“I’m not satisfied with the way a number of my players are playing at the moment.”

Qatar were playing community volleyball in a competition which included a team made up of taxi drivers just 18 months, so their improvement has been outstanding according to their coach.

“Everyone was shaking, everyone was scared, and teams like China and Iran were in the World Championships already,” coach Sattler Tine said. “But that is the great opportunity for us, to get that experience. We must calm down now and grab this chance to finish fifth.”

Tine said he told his players that even though on paper China was stronger, Qatar could match them.

“My players, I told them to wait for their moment, that we have the quality to play with them and maybe beat them,” he said. “The matter was if we could keep that quality for a long period. I think we fell a little short.”

Bahrain d Chinese Taipei 3-1 (25-27, 25-19, 25-17, 25-21)
Bahrain booked their ticket to the U21 World Championship after beating Chinese Taipei 3-1 in front of an enthusiastic home crowd.

Bahrain capitalized on a high error count by Chinese Taipei, and powerful spiking by Mohamed Anan.

It’s been a dream run for Bahrain who also came through the pool stage undefeated.

Coach Ali Ridha said his team’s goal was always to finish top four.

“We played this game very well,” he said. “We had a good blocker and good serve receive. Our opposite, Mohamed Anan, he played very well, and we made many blocks.

“We kept telling ourselves, we have a chance, we have a chance, and we were able to beat them.”

Coach Ridha says it will be difficult for his team to beat one of the favourites, Iran, in the semifinal but his team will play positive.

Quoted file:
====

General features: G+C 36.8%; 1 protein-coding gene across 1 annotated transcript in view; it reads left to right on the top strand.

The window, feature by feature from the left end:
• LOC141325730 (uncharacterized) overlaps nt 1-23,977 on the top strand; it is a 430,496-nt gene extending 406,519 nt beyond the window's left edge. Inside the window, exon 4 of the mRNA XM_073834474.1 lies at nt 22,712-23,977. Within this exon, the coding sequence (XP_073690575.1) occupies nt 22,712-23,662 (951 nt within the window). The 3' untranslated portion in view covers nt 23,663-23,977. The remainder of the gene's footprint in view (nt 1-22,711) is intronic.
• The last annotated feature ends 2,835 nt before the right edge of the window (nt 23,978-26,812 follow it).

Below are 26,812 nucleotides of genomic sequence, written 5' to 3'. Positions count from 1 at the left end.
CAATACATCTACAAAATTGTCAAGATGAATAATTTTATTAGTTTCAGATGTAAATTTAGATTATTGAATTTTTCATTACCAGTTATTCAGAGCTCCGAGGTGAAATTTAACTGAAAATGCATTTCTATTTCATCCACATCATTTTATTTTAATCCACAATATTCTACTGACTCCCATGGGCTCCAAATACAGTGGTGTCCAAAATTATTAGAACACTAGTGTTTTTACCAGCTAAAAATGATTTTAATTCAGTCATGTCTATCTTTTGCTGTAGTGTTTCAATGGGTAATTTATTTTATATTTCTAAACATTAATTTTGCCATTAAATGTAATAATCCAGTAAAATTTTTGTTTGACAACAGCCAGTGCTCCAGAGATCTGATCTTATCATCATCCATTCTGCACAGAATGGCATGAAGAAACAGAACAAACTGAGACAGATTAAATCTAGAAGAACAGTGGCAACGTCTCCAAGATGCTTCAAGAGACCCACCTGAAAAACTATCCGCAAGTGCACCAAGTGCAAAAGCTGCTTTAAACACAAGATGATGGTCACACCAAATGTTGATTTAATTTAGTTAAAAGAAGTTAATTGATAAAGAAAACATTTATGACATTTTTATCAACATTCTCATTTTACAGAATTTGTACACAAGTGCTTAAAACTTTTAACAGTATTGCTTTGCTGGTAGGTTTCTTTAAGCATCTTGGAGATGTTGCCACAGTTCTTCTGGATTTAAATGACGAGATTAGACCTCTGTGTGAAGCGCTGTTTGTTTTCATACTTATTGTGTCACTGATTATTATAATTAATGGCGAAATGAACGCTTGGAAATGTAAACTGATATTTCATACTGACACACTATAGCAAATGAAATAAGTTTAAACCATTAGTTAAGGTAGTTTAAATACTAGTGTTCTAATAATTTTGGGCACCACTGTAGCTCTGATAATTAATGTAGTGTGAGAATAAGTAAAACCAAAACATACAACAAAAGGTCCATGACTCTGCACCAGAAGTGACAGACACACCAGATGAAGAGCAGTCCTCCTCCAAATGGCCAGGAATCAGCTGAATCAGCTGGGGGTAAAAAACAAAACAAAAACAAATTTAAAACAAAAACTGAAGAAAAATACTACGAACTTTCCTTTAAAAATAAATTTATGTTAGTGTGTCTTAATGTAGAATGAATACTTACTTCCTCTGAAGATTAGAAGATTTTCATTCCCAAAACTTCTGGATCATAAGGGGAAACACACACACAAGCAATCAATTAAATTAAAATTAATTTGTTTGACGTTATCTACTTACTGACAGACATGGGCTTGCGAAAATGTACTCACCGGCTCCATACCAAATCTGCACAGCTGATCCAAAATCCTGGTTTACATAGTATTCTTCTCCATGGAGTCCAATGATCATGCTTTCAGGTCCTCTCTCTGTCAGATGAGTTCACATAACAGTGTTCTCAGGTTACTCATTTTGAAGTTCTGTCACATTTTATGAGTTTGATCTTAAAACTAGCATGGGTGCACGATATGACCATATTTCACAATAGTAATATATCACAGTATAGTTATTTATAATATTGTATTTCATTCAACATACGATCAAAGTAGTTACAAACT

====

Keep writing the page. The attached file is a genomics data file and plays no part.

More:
Saudi Arabia d Turkmenistan 3-0 (25-17, 25-23, 25-20)
Saudi Arabia struggled to find a foothold against Turkmenistan as they went down meekly in three sets.

“It was very bad, we can’t play together good,” Turkmenistan’s Usmanbek Kalandarov said. “Saudi Arabia is not such a strong team, but we lose to them. We could not concentrate.

“Everybody is very sad about this match. We should have won but we lose.

“Nobody is ready for another match but we will try our best, probably against Uzbekistan.”

India d Uzbekistan 3-0 (27-25, 25-20, 25-10)
Despite an opening set which saw them make many errors India scrapped for every point to seal a straight sets win over Uzbekistan.

Uzbekistan was hampered by 31 errors.

Kazakhstan d New Zealand 3-2 (25-17, 25-22, 22-25, 23-25, 15-12)
Five set matches have been a rarity at these U20 Asian Championships but the clash between Kazakhstan and New Zealand delivered was a thrilling encounter for the fans.

Two teams considered minnows on the world volleyball stage, both looking to make a mark in Bahrain, came together in a bottom eight clash.

After three tough games to open the competition, New Zealand came into the game after three days’ rest.

This could have been the reason for the slow start as they went down in the opening two sets.

But they fought back in the third to win their first set of the tournament and added to it in the fourth to send the match to a tie-break.

In the end it was that match-winning experience which saw Kazakhstan win 15-12 in the fifth.

Sri Lanka d Maldives 3-0 (25-16, 25-12, 25-22)
Pride was certainly on the line when these two neighbors came together in a bottom eight clash.

Maldives has had a tough Championship, but always knew it would be hard, while Sri Lanka won its opener against New Zealand and pushed Korea and China in its pool matches.

It was the best result for Maldives at the tournament so far, but Sri Lanka were worthy winners 3-0.